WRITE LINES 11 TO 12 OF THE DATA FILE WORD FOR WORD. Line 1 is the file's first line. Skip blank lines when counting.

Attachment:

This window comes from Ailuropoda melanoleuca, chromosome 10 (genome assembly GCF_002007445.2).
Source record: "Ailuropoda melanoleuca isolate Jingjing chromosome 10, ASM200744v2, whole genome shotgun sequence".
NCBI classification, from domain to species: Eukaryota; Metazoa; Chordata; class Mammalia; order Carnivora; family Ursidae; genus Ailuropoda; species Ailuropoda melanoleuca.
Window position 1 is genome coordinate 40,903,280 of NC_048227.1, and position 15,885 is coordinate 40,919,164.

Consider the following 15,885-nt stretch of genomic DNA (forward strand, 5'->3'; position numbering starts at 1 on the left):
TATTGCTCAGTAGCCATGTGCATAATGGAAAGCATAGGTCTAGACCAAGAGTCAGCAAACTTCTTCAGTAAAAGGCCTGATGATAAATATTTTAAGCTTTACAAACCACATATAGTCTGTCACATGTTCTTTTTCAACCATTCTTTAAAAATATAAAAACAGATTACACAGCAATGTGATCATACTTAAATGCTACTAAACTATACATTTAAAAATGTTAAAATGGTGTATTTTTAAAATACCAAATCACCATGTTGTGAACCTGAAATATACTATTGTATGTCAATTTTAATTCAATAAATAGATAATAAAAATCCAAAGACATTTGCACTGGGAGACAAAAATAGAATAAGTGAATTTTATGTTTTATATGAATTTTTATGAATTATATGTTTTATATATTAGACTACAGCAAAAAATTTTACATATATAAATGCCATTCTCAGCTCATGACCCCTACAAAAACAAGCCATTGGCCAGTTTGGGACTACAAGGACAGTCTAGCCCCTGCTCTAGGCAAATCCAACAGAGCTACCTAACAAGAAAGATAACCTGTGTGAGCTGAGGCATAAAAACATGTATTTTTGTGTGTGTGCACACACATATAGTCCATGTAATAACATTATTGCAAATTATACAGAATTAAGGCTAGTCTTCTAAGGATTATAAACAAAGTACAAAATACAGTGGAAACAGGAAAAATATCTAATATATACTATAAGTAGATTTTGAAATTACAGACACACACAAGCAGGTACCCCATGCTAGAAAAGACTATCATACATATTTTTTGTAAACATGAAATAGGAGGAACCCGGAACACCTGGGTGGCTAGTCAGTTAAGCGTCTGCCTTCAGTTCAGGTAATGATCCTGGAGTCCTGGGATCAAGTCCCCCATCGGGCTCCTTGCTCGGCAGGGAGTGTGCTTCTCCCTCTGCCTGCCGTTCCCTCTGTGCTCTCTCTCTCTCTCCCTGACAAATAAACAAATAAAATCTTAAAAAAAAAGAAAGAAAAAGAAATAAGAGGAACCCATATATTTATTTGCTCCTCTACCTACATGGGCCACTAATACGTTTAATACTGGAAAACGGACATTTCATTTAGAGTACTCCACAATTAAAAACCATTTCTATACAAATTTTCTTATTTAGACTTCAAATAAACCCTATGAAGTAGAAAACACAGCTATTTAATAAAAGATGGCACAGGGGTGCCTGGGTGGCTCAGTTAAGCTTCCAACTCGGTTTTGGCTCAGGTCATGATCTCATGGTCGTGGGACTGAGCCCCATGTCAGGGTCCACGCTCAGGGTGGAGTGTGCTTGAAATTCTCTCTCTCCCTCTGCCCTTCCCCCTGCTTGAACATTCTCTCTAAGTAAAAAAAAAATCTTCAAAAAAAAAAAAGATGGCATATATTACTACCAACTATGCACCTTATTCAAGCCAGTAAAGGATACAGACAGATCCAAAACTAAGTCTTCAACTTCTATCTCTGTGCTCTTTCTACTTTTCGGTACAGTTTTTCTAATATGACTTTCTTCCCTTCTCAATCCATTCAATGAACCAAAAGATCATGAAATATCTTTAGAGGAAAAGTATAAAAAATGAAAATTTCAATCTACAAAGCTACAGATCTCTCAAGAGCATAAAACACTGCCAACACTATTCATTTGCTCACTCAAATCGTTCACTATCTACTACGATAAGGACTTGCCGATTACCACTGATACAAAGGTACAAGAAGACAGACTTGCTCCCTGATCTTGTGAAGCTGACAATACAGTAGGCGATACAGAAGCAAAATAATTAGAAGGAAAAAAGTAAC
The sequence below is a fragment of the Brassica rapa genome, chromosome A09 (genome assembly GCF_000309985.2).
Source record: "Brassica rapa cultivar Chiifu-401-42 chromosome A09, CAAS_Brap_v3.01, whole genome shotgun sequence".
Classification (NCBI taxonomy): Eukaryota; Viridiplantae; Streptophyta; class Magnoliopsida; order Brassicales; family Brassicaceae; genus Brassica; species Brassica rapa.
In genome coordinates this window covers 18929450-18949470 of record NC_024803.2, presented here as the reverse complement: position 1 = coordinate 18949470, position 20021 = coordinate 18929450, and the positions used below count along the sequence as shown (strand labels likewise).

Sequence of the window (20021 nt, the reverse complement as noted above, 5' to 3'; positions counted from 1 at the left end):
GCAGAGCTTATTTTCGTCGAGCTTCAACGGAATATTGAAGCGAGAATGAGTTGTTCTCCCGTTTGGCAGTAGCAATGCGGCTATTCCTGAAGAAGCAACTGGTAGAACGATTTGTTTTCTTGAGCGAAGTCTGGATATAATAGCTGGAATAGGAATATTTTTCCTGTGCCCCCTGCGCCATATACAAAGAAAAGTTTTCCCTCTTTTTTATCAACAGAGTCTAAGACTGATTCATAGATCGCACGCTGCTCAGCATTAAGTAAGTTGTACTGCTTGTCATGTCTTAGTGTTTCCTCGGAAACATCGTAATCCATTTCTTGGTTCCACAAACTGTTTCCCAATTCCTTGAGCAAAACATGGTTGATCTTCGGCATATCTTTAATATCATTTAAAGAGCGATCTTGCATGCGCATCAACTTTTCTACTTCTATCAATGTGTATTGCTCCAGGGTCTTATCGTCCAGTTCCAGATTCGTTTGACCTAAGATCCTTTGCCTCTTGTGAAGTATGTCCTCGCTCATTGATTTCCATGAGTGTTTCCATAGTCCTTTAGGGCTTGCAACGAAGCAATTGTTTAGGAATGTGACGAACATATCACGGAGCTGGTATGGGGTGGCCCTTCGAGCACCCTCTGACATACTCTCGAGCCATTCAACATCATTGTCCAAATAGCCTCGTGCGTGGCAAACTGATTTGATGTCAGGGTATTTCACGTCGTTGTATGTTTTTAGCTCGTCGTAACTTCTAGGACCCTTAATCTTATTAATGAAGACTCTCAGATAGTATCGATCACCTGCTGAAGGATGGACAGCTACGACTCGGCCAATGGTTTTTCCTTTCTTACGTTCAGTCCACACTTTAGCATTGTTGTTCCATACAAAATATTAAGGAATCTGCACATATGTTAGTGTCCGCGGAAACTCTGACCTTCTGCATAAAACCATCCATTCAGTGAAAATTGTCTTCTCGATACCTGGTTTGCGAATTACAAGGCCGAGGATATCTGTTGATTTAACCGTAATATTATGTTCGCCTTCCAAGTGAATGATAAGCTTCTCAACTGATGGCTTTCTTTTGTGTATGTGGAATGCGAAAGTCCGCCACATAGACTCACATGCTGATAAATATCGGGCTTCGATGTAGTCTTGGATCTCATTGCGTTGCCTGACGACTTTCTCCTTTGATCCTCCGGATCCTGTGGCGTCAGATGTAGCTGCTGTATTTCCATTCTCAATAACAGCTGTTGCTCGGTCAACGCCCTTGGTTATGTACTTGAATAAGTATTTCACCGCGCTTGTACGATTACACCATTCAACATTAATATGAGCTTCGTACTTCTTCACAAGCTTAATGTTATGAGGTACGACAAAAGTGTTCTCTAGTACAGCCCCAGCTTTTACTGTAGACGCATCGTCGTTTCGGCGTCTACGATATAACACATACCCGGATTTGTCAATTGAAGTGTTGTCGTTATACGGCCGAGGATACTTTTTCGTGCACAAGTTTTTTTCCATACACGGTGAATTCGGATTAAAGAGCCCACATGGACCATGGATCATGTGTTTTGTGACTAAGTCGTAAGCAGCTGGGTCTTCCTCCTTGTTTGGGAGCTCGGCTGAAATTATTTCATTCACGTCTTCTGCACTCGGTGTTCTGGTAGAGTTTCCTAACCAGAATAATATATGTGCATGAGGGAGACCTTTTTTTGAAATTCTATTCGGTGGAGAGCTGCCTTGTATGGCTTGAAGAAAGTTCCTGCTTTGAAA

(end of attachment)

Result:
Sequence of the window (20021 nt, the reverse complement as noted above, 5' to 3'; positions counted from 1 at the left end):
GCAGAGCTTATTTTCGTCGAGCTTCAACGGAATATTGAAGCGAGAATGAGTTGTTCTCCCGTTTGGCAGTAGCAATGCGGCTATTCCTGAAGAAGCAACTGGTAGAACGATTTGTTTTCTTGAGCGAAGTCTGGATATAATAGCTGGAATAGGAATATTTTTCCTGTGCCCCCTGCGCCATATACAAAGAAAAGTTTTCCCTCTTTTTTATCAACAGAGTCTAAGACTGATTCATAGATCGCACGCTGCTCAGCATTAAGTAAGTTGTACTGCTTGTCATGTCTTAGTGTTTCCTCGGAAACATCGTAATCCATTTCTTGGTTCCACAAACTGTTTCCCAATTCCTTGAGCAAAACATGGTTGATCTTCGGCATATCTTTAATATCATTTAAAGAGCGATCTTGCATGCGCATCAACTTTTCTACTTCTATCAATGTGTATTGCTCCAGGGTCTTATCGTCCAGTTCCAGATTCGTTTGACCTAAGATCCTTTGCCTCTTGTGAAGTATGTCCTCGCTCATTGATTTCCATGAGTGTTTCCATAGTCCTTTAGGGCTTGCAACGAAGCAATTGTTTAGGAATGTGACGAACATATCACGGAGCTGGTATGGGGTGGCCCTTCGAGCACCCTCTGACATACTCTCGAGCCATTCAACATCATTGTCCAAATAGCCTCGTGCGTGGCAAACTGATTTGATGTCAGGGTATTTCACGTCGTTGTATGTTTTTAGCTCGTCGTAACTTCTAGGACCCTTAATCTTATTAATGAAGACTCTCAGATAGTATCGATCACCTGCTGAAGGATGGACAGCTACGACTCGGCCAATGGTTTTTCCTTTCTTACGTTCAGTCCACACTTTAGCATTGTTGTTCCATACAAAATATTAAGGAATCTGCACATATGTTAGTGTCCGCGGAAACTCTGACCTTCTGCATAAAACCATCCATTCAGTGAAAATTGTCTTCTCGATACCTGGTTTGCGAATTACAAGGCCGAGGATATCTGTTGATTTAACCGTAATATTATGTTCGCCTTCCAAGTGAATGATAAGCTTCTCAACTGATGGCTTTCTTTTGTGTATGTGGAATGCGAAAGTCCGCCACATAGACTCACATGCTGATAAATATCGGGCTTCGATGTAGTCTTGGATCTCATTGCGTTGCCTGACGACTTTCTCCTTTGATCCTCCGGATCCTGTGGCGTCAGATGTAGCTGCTGTATTTCCATTCTCAATAACAGCTGTTGCTCGGTCAACGCCCTTGGTTATGTACTTGAATAAGTATTTCACCGCGCTTGTACGATTACACCATTCAACATTAATATGAGCTTCGTACTTCTTCACAAGCTTAATGTTATGAGGTACGACAAAAGTGTTCTCTAGTACAGCCCCAGCTTTTACTGTAGACGCATCGTCGTTTCGGCGTCTACGATATAACACATACCCGGATTTGTCAATTGAAGTGTTGTCGTTATACGGCCGAGGATACTTTTTCGTGCACAAGTTTTTTTCCATACACGGTGAATTCGGATTAAAGAGCCCACATGGACCATGGATCATGTGTTTTGTGACTAAGTCGTAAGCAGCTGGGTCTTCCTCCTTGTTTGGGAGCTCGGCTGAAATTATTTCATTCACGTCTTCTGCACTCGGTGTTCTGGTAGAGTTTCCTAACCAGAATAATATATGTGCATGAGGGAGACCTTTTTTTGAAATTCTATTCGGTGGAGAGCTGCCTTGTATGGCTTGAAGAAAGTTCCTGCTTTGAAA